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I see there are a lot of questions relating to handling of a salt value but nothing I have seen so far has cleared the following question.

When using a KDF such a scrypt, I believe the value of the salt should be random and change each time even on a per user basis (same user generating two different keys at different points in time). Due to this is it safe to store the randomly generated salt in some persistent storage?

I am using scrypt to generate a key for AES. I do not store the key used for encryption. As such, to decrypt the data I must use scrypt once again to generate the key. To do this I must take the users password (this is entered by the user each time) and the salt. Given the key must match the key used for encryption, must I have stored the salt in order to re-derive the same key?

Similarly to an initialisation vector, can this salt to be stored in public? For my use case the encrypted string and IV will both be stored in public, can the salt also be stored like this?

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    $\begingroup$ Yes all those except the password are called public parameters and can be stored in public. $\endgroup$
    – tur11ng
    Commented Apr 5, 2022 at 21:29
  • $\begingroup$ How many times you are going to use this password for different files? What is the encryption mode of operation that you want to use? There are lots of questions/pitfalls when you want to encrypt files. Even a file update can be dangerous if you don't change the key... $\endgroup$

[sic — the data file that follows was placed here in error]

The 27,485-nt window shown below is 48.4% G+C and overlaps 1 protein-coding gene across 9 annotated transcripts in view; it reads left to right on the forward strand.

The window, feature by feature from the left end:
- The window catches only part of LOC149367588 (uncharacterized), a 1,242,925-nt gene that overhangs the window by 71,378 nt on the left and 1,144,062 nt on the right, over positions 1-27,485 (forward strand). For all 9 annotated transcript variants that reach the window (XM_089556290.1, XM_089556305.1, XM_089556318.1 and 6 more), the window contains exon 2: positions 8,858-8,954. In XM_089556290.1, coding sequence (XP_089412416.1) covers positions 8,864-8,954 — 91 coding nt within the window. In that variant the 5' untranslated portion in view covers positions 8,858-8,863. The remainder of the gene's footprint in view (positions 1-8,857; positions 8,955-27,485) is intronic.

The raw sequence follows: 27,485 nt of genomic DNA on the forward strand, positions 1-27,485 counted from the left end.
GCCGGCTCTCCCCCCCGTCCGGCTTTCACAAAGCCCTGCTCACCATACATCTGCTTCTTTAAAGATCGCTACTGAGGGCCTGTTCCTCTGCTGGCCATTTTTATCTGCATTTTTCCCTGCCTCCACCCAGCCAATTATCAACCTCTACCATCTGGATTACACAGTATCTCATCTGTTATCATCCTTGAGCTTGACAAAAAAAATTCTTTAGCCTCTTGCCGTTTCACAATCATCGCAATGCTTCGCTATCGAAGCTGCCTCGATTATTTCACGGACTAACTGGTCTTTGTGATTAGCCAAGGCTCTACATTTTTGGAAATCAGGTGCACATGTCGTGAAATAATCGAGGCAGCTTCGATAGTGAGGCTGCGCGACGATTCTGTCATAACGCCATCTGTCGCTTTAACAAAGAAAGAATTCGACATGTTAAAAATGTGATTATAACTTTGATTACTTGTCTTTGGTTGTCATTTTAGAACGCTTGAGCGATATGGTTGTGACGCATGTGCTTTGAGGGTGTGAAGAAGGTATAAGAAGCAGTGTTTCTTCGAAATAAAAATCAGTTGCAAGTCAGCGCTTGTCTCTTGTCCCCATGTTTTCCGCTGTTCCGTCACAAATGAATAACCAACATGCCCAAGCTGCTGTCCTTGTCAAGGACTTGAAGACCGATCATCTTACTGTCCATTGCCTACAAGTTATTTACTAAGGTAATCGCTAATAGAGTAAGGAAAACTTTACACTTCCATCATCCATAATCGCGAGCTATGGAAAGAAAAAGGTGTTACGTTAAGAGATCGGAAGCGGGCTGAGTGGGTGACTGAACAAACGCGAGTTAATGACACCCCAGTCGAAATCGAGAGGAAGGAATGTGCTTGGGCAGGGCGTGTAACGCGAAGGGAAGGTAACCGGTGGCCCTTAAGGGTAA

– kelalaka
    Commented Apr 5, 2022 at 22:54

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The purpose of salt is to prevent usage of rainbow tables. Simply put, use different salts for hashing of different passwords. Salt does not need to be secret. It is a common practice that salt is stored in easily accessible form.

To derive the same AES key with scrypt, you should use the same input. Not only the salt should be the same, but also other parameters like the number of iterations should be the same and that's why should also be stored. And these parameters as well as salt don't need to be secret.

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  • $\begingroup$ OP talking about an AES key, not about deriving passwords... Also, the IV can be also derived together with the key ( there is no mention on the IV on your post) $\endgroup$
    – kelalaka
    Commented Apr 5, 2022 at 22:48
  • $\begingroup$ @kelalaka: Are you sure? OP is saying: "I am using scrypt to generate a key for AES ... To do this I must take the users password (this is entered by the user each time) and the salt". The author asks user for a password, then adds salt (I suppose the other parameters are some constants) and generates a key, which is then used for encryption/decryption with AES. This is standard procedure in KeePass and some other tools. $\endgroup$
    – mentallurg
    Commented Apr 5, 2022 at 23:25
  • $\begingroup$ @kelalaka: And look at the title: The OP is asking namely about handling of salt for scrypt. $\endgroup$
    – mentallurg
    Commented Apr 5, 2022 at 23:29
  • $\begingroup$ You use 'To derive the same password with scrypt, you should use the same input. Should be To derive the same AES key with scrypt, you should use the same input. For the IV part, my mistake.. $\endgroup$
    – kelalaka
    Commented Apr 5, 2022 at 23:37
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    $\begingroup$ @kelalaka: OK, you are right 🙂 I meant "to get the same output you need the same input". But using word "password" in this context is not a good idea. The OP is talking about AES key, so we should stick to it. I have edited my answer. Thank you 🙂 $\endgroup$
    – mentallurg
    Commented Apr 6, 2022 at 1:32

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